4 things every young investor must know

By Larissa Fernand |  12-06-20 | 

Embarking on the journey to financial independence is exciting and intimidating. But you don’t have to be a wizard at finance to get started. Here are four principles upon which you can build a strong foundation.

1. The race is long and, in the end, it’s only with yourself. 

Christine Benz, Morningstar’s director of personal finance, recently recollected on her years after college, where a certain competitive spirit prevailed among her peers. More than at any other time before that or since, she remembered feeling especially attuned to who had landed the most lucrative job, who purchased a home first, and so on.

In hindsight, those comparisons weren't predictive: Peers who got off to a fast start didn't universally end up ahead. And in any case, comparing ourselves to our peers--or worse yet, people we think are doing better than us--isn't helpful to our own financial well-being.

Without much ado, let’s swallow the bitter pill. We are hard wired to make comparisons across every domain- beauty, wealth, intelligence, success, and whatever else that does not fall in the above categories. That is the reality of human nature. Morningstar’s behavioural economist Sarah Newcomb seconds that: “We can’t turn them off, we can only channel them.”

Instead of wasting energy on frequent and toxic upward comparisons, that only make you stressed and discontented, compare yourself to a role model. When you have a role model or mentor, you have a desire to learn and get better.

Think about someone whose financial life or behaviour you admire. You could look up to them for their contentment, lack of stress over money, their ability to live below their means, their humility in not wanting to impress others, their minimalism. You don’t need to know them or their finances well. The point is to find someone whose lifestyle you admire (even if you only have a glimpse), and that you think you can realistically achieve for yourself over time. Make sure the goal you are setting is realistic, positive, and practical.

2. Life is unpredictable. All surprises are not pleasant.

A friend of mine lost his job at Jet Airways. During the last few months of employment, he never got his dues. Fortunately, he got a job in another airline but took a substantial salary cut. Now, thanks to the pandemic lockdown, aviation has been detrimentally hit, and he has been forced to take a 40% pay cut. Another friend, in another airline, feels blessed that his pay cut is just 15%.

While they have to adapt to the new normal till business normalises, emergencies can come in various forms. It can be a house repair, a sickness, a job loss.

An emergency can be emotionally very stressful. Don’t add financial stress to it. Be prepared, as far as possible. Do keep money aside in an emergency fund which you will not resort to when planning your next vacation.

Most people keep a bank fixed deposit as an emergency fund. But emergencies, by nature, do not occur frequently. One may not have to dip into this kitty for years on end. So if you are looking at a vehicle that generates a better post-tax return, you could also consider a Liquid/Ultra Short Term Bond Fund. Investing in very short duration mutual fund scheme can give the benefit of indexation as well.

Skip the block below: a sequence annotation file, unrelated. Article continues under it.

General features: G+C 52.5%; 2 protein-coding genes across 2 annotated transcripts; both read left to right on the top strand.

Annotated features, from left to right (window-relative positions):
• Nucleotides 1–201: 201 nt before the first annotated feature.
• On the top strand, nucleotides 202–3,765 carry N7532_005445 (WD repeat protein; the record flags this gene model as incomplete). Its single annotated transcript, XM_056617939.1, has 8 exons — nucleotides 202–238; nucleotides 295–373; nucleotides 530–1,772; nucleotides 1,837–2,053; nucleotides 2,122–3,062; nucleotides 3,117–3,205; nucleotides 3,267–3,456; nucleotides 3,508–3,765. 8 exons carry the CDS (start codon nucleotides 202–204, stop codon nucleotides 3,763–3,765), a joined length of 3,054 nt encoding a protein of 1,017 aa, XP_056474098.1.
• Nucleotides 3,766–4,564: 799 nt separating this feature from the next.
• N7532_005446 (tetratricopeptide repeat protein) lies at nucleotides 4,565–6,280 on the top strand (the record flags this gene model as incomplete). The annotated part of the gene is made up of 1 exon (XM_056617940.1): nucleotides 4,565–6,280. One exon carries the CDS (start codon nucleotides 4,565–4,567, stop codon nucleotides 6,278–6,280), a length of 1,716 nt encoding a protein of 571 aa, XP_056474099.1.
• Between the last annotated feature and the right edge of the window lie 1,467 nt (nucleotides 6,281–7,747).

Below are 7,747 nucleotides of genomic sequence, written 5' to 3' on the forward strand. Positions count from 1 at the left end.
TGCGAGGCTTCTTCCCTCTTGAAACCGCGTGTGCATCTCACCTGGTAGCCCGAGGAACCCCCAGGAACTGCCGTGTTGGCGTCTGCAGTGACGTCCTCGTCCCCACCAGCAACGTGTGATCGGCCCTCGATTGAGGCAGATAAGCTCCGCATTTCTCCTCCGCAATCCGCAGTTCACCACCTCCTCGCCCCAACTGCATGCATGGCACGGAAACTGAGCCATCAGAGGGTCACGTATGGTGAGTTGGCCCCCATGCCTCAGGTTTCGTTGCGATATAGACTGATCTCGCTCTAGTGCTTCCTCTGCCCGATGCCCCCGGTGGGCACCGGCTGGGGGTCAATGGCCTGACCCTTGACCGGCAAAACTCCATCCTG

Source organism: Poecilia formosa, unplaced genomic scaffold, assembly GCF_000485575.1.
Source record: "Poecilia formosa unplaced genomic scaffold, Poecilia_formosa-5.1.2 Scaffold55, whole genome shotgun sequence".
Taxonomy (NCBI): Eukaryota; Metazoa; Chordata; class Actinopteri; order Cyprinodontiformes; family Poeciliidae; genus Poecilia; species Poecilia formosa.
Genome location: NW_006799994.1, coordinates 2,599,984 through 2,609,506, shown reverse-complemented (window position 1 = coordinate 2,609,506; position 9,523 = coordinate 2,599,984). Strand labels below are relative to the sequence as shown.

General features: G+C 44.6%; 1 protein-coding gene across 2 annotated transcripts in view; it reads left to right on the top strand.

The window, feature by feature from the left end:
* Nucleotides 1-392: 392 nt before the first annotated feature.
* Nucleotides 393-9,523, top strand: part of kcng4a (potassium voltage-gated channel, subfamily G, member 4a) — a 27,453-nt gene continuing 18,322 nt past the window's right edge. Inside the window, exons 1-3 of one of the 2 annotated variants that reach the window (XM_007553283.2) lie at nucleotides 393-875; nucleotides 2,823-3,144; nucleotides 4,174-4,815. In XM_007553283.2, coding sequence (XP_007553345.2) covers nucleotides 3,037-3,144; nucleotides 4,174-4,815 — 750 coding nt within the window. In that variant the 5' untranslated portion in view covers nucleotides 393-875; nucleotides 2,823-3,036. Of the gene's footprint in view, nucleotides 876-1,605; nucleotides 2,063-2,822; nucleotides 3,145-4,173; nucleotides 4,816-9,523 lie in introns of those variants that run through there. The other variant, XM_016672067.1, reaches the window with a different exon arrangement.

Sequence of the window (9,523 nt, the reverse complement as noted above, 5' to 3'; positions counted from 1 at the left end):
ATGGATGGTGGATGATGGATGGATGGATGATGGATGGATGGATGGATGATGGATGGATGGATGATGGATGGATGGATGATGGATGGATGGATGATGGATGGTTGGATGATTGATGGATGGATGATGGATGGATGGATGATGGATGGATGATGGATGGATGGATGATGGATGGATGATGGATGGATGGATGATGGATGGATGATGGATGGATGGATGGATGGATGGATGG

Or, it need not be either. It could be a combination of both.

Don’t worry if you do not have the money, you can build the emergency fund gradually. Here is a step-by-step guide on how to go about it.

3. Invest in yourself. It is the one investment that supersedes all others.

Look at ROI – Return on Investment, from all facets.

One of the best investments you will ever make is in your own human capital—your lifetime earnings power. Just like investing in the market, the earlier they make additional investments in human capital and additional education, the more it's likely to pay off.

Additional education needn't entail advance degrees and/or hundreds of thousands dollars, either: Pursuing certifications and developing new skills can lead to salary increases, too, and many employers offer tuition assistance for further education and training.

Invest in human capital before life gets complicated. From a practical standpoint, many youngsters are relatively unburdened with family and other obligations in their early and mid-20s, making it an ideal time to tackle further education.

ROI can be a valuable compass for multitaskers throughout their lives. It helps you identify the best uses of your capital, time and energy, at any given point. And even which relationships are worth investing into.

4. Play a long game. So it does not matter if you start really small.

You might be surprised at just how little it takes to get started in investing--and how much those early investments can add up. Rs 1,000 as an initial investment with additional Rs 100 each month for 40 years, earning a 7% rate of return, would add up to Rs 2.80 lakh.

It's also wise to set expectations. When it comes to the stock market, be aware of the importance of sitting tight or even adding more during the downswings. Don’t obsess over your portfolio.

But when you look at the effect of compounding over the long term, it is not just financial. Compounding is something that should be inculcated in every aspect of life. Be it healthy eating, gaining knowledge, reading, exercise or investing. The effects can be seen over time.

Stay focused on your goals. In a world of distraction, this is a tremendous edge to have.

Christine Benz’s views were taken as the base and adapted for young Indian investors.

Investment Involves Risk of Loss

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